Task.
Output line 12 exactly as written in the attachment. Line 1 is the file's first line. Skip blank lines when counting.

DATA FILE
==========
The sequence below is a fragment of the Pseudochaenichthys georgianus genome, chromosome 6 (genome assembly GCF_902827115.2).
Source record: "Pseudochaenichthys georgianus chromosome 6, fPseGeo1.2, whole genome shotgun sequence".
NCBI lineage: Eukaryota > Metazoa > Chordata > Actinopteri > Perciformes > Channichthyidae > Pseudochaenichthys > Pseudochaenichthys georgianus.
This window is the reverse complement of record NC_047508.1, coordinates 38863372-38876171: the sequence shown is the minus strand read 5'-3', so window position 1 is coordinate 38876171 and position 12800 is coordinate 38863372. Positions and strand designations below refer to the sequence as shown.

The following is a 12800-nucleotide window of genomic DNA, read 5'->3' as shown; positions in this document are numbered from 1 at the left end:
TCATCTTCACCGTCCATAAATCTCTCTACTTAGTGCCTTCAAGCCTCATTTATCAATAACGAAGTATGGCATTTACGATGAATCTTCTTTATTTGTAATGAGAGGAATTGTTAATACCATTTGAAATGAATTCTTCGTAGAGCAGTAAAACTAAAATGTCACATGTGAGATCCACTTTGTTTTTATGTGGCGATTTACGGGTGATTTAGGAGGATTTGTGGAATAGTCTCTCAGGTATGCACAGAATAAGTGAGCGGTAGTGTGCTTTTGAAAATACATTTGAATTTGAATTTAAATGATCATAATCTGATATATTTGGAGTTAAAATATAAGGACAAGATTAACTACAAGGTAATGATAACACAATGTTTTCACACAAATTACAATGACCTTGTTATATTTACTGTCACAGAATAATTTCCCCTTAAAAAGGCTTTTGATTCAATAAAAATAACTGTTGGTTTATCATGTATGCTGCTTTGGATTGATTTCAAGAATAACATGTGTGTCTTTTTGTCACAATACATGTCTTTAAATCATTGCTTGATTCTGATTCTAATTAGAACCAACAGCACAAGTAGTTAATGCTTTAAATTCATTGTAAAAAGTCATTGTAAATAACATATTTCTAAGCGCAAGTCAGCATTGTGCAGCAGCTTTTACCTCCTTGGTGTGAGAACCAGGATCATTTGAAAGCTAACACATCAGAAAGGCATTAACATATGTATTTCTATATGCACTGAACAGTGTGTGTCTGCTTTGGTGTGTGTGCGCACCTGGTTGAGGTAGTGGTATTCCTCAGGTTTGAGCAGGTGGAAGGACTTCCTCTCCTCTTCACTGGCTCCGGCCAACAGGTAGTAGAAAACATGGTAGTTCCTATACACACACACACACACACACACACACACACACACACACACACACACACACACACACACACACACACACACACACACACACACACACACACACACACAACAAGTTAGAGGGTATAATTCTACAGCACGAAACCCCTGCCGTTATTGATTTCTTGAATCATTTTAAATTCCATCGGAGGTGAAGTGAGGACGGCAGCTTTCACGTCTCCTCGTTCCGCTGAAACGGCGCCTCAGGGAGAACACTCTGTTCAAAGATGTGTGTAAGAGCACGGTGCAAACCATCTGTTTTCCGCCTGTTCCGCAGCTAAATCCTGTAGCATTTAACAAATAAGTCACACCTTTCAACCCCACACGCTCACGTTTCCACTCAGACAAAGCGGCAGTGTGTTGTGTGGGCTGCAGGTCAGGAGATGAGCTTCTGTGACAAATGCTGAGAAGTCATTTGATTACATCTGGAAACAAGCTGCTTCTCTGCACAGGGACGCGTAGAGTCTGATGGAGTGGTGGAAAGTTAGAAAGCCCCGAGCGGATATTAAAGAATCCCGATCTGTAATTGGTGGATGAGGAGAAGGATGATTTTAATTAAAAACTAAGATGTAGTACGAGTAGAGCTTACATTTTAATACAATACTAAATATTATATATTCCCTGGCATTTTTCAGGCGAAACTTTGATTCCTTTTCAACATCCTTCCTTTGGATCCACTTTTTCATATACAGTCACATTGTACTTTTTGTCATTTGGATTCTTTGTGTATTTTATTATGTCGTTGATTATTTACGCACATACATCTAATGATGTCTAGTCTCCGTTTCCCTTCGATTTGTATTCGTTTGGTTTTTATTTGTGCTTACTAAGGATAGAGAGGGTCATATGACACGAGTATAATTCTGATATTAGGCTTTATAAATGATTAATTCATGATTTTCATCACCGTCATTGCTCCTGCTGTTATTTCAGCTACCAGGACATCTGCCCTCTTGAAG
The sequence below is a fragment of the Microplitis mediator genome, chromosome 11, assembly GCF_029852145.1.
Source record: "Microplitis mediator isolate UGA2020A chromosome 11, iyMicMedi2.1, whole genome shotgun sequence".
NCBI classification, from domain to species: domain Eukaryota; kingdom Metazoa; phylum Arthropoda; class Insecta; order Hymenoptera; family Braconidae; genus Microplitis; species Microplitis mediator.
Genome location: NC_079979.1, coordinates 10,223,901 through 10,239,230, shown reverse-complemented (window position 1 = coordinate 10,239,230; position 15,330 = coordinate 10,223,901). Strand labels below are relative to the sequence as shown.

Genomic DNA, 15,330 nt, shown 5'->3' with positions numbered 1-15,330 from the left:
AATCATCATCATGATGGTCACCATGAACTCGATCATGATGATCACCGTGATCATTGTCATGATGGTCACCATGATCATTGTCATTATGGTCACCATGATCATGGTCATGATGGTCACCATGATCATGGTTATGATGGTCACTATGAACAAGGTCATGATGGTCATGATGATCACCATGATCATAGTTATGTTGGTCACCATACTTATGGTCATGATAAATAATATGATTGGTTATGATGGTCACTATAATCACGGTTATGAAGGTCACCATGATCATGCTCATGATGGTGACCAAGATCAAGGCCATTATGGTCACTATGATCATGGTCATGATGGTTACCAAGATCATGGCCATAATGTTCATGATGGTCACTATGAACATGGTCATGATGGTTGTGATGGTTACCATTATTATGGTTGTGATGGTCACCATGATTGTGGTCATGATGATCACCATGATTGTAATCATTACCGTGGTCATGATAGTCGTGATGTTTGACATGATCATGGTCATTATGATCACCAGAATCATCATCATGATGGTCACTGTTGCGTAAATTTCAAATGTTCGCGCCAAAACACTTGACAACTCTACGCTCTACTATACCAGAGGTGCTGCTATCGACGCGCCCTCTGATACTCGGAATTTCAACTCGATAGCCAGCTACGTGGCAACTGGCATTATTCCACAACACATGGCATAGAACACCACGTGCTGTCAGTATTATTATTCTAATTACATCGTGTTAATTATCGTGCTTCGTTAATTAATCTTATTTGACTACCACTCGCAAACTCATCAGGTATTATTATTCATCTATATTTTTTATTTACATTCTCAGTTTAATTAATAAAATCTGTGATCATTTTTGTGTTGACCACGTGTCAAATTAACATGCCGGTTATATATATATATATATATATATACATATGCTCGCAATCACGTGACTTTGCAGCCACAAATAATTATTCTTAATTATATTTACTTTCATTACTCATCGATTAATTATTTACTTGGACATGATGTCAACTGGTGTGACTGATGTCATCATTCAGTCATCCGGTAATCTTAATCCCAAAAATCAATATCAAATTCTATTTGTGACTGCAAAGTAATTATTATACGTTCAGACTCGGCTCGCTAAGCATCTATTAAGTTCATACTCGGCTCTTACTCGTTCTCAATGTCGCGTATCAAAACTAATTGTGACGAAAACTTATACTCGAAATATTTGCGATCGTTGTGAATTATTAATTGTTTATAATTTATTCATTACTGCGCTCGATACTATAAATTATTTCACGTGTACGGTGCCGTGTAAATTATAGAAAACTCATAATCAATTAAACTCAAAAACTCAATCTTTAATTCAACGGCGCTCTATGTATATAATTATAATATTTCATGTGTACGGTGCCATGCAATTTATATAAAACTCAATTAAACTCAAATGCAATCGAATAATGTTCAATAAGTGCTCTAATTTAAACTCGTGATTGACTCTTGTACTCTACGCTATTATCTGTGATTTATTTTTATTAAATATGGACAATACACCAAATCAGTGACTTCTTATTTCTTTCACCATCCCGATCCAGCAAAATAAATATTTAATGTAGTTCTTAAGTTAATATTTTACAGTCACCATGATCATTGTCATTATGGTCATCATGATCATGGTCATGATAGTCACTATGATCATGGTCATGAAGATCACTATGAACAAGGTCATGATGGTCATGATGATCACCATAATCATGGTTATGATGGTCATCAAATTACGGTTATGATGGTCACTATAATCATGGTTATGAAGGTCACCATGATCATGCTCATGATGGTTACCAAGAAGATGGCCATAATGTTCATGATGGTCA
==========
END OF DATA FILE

AATCATCATCATGATGGTCACCATGAACTCGATCATGATGATCACCGTGATCATTGTCATGATGGTCACCATGATCATTGTCATTATGGTCACCATGATCATGGTCATGATGGTCACCATGATCATGGTTATGATGGTCACTATGAACAAGGTCATGATGGTCATGATGATCACCATGATCATAGTTATGTTGGTCACCATACTTATGGTCATGATAAATAATATGATTGGTTATGATGGTCACTATAATCACGGTTATGAAGGTCACCATGATCATGCTCATGATGGTGACCAAGATCAAGGCCATTATGGTCACTATGATCATGGTCATGATGGTTACCAAGATCATGGCCATAATGTTCATGATGGTCACTATGAACATGGTCATGATGGTTGTGATGGTTACCATTATTATGGTTGTGATGGTCACCATGATTGTGGTCATGATGATCACCATGATTGTAATCATTACCGTGGTCATGATAGTCGTGATGTTTGACATGATCATGGTCATTATGATCACCAGAATCATCATCATGATGGTCACTGTTGCGTAAATTTCAAATGTTCGCGCCAAAACACTTGACAACTCTACGCTCTACTATACCAGAGGTGCTGCTATCGACGCGCCCTCTGATACTCGGAATTTCAACTCGATAGCCAGCTACGTGGCAACTGGCATTATTCCACAACACATGGCATAGAACACCACGTGCTGTCAGTATTATTATTCTAATTACATCGTGTTAATTATCGTGCTTCGTTAATTAATCTTATTTGACTACCACTCGCAAACTCATCAGGTATTATTATTCATCTATATTTTTTATTTACATTCTCAGTTTAATTAATAAAATCTGTGATCATTTTTGTGTTGACCACGTGTCAAATTAACATGCCGGTTATATATATATATATATATATATACATATGCTCGCAATCACGTGACTTTGCAGCCACAAATAATTATTCTTAATTATATTTACTTTCATTACTCATCGATTAATTATTTACTTGGACATGATGTCAACTGGTGTGACTGATGTCATCATTCAGTCATCCGGTAATCTTAATCCCAAAAATCAATATCAAATTCTATTTGTGACTGCAAAGTAATTATTATACGTTCAGACTCGGCTCGCTAAGCATCTATTAAGTTCATACTCGGCTCTTACTCGTTCTCAATGTCGCGTATCAAAACTAATTGTGACGAAAACTTATACTCGAAATATTTGCGATCGTTGTGAATTATTAATTGTTTATAATTTATTCATTACTGCGCTCGATACTATAAATTATTTCACGTGTACGGTGCCGTGTAAATTATAGAAAACTCATAATCAATTAAACTCAAAAACTCAATCTTTAATTCAACGGCGCTCTATGTATATAATTATAATATTTCATGTGTACGGTGCCATGCAATTTATATAAAACTCAATTAAACTCAAATGCAATCGAATAATGTTCAATAAGTGCTCTAATTTAAACTCGTGATTGACTCTTGTACTCTACGCTATTATCTGTGATTTATTTTTATTAAATATGGACAATACACCAAATCAGTGACTTCTTATTTCTTTCACCATCCCGATCCAGCAAAATAAATATTTAATGTAGTTCTTAAGTTAATATTTTACAGTCACCATGATCATTGTCATTATGGTCATCATGATCATGGTCATGATAGTCACTATGATCATGGTCATGAAGATCACTATGAACAAGGTCATGATGGTCATGATGATCACCATAATCATGGTTATGATGGTCATCAAATTACGGTTATGATGGTCACTATAATCATGGTTATGAAGGTCACCATGATCATGCTCATGATGGTTACCAAGAAGATGGCCATAATGTTCATGATGGTCA